API Update: Real-Time Clock Feeds and GraphQL Subscriptions

API Update: Real-Time Clock Feeds and GraphQL Subscriptions

Today we're rolling out more additions to our public GraphQL API. These additions include the API that you'll be able to use to get real-time game and play clock data.

API Changes

We've added fields that allow you to get the current clocks for games:

  • GameClock has been added.
  • GamePlayClock has been added.
  • Game has new fields: clock, playClock

Each clock object simply consists of a number of seconds and a real world time.

We've also added fields that allow you to get the complete historical data for clocks:

  • GameClockEdge has been added.
  • GameClockHistoryConnection has been added.
  • GamePlayClockEdge has been added.
  • GamePlayClockHistoryConnection has been added.
  • Game has new fields: clockHistoryConnection, playClockHistoryConnection

Using these fields, you can get every clock tick for a game.

We've added support for GraphQL subscription operations:

  • Subscription has been added.

This top level object has heartbeat, gameClock, and gamePlayClock fields that can be used to test your subscription code and receive clock samples with the lowest possible latency.

We've introduced a few mutations (not publically usable) to support these additions:

  • GamePlayClockInput has been added.
  • GameClockInput has been added.
  • Mutation has new fields: setGameClock, setGamePlayClock

And one unrelated change has also been made:

  • UserPatchInput has new fields: handle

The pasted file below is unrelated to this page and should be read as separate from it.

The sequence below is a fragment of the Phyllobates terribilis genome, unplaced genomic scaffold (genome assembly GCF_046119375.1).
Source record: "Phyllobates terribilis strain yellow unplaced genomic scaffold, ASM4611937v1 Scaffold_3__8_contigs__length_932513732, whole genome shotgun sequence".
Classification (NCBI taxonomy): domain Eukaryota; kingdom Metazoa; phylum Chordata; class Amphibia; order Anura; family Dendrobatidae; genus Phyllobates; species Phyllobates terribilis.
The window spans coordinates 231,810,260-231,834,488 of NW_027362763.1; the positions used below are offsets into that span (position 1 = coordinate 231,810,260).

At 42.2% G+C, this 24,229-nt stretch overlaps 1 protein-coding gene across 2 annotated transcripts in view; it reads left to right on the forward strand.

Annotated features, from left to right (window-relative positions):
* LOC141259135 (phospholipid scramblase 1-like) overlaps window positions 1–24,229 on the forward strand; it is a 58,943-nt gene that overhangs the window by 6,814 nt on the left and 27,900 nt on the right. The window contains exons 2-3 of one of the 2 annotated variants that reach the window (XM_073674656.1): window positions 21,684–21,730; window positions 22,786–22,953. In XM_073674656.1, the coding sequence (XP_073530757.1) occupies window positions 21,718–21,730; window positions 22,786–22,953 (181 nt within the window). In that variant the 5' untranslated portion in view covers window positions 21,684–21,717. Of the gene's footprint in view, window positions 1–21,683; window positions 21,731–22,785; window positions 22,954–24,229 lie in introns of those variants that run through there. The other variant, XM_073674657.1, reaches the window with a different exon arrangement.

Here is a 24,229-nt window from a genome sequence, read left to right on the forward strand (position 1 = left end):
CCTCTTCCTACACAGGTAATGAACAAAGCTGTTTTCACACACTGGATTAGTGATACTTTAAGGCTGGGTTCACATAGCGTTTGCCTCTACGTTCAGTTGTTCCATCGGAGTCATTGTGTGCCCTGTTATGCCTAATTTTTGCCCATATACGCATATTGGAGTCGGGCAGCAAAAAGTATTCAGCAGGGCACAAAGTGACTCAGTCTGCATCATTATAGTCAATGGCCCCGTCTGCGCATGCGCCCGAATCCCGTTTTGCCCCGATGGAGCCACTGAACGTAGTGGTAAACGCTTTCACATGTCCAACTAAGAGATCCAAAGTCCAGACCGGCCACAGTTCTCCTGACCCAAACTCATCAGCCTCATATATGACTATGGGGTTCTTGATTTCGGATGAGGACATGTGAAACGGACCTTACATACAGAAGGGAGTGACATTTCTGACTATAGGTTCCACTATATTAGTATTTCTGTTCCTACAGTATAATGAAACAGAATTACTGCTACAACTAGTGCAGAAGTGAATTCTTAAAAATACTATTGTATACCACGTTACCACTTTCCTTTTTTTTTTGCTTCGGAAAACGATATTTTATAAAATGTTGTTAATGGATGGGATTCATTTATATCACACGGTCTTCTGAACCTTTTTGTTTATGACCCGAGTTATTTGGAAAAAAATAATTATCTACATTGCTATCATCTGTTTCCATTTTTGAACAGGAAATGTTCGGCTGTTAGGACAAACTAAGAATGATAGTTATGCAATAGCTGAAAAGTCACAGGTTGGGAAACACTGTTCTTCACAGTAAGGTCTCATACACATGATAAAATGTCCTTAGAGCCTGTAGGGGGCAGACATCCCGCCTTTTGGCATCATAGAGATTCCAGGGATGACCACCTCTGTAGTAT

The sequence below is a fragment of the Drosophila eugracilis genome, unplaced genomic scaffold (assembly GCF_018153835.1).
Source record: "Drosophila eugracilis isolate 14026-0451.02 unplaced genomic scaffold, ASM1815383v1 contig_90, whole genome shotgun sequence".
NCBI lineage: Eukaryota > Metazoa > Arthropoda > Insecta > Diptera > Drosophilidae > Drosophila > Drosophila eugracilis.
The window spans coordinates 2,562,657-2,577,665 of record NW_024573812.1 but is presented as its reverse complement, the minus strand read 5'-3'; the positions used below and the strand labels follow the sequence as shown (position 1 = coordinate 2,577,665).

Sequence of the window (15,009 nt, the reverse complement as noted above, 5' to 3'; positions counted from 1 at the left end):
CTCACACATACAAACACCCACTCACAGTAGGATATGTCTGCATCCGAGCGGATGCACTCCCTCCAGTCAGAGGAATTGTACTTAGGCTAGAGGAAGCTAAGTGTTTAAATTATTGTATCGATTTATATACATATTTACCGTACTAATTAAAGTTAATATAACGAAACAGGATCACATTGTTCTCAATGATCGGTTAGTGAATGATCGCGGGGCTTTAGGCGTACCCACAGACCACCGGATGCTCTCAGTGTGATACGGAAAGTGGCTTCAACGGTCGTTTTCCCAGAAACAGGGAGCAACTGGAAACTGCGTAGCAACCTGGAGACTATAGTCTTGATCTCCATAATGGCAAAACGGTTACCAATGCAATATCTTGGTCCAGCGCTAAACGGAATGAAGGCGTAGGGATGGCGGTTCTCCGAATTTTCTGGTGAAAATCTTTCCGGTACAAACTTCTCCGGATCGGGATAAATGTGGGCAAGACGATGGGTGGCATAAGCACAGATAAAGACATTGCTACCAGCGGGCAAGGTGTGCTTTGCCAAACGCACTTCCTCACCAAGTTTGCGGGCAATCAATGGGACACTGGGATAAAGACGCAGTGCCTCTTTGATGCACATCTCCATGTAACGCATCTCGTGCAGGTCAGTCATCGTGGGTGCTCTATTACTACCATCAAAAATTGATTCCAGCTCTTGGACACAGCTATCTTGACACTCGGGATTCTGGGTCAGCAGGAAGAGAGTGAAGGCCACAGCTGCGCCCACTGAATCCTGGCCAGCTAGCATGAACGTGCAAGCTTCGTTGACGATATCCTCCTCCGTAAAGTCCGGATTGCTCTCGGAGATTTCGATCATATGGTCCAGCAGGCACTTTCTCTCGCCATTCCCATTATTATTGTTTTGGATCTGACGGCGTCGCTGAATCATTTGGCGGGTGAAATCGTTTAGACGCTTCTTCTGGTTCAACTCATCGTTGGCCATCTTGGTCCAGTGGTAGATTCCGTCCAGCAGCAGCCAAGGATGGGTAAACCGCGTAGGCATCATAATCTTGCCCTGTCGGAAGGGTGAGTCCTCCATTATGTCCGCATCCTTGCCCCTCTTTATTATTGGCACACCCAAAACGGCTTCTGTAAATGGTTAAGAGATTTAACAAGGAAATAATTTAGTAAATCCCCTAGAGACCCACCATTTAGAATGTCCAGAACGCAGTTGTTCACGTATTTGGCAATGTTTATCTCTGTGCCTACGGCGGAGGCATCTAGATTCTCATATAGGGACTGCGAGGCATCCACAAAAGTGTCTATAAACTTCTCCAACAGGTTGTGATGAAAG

This will allow users to change their handle once we enable registration.

Subscriptions with graphql-ws

We use the graphql-ws subprotocol to support GraphQL subscriptions. WebSocket connections should be established with the /v1/graphql-ws endpoint, and use the protocol as described by this document.

Our GraphiQL interface fully supports subscriptions, so you can easily try them out there:

Screen-Shot-2018-12-28-at-10.26.22-AM

Latency

Like NFL games, our games will use the scoreboard to keep the official time.

That means the origin for clock data is either one of these:

San-Antonio---Daktronics-5000

Or one of these:

Memphis---OES

These controllers connect to a computer that feeds the clock ticks into our API via the setGameClock and setGamePlayClock mutations introduced today. Those mutations immediately publish clock ticks to all subscribers. This means you'll have access to the lowest latency feeds we can provide and can generally expect at most a few hundred milliseconds of latency.

API Update: Real-Time Clock Feeds and GraphQL Subscriptions
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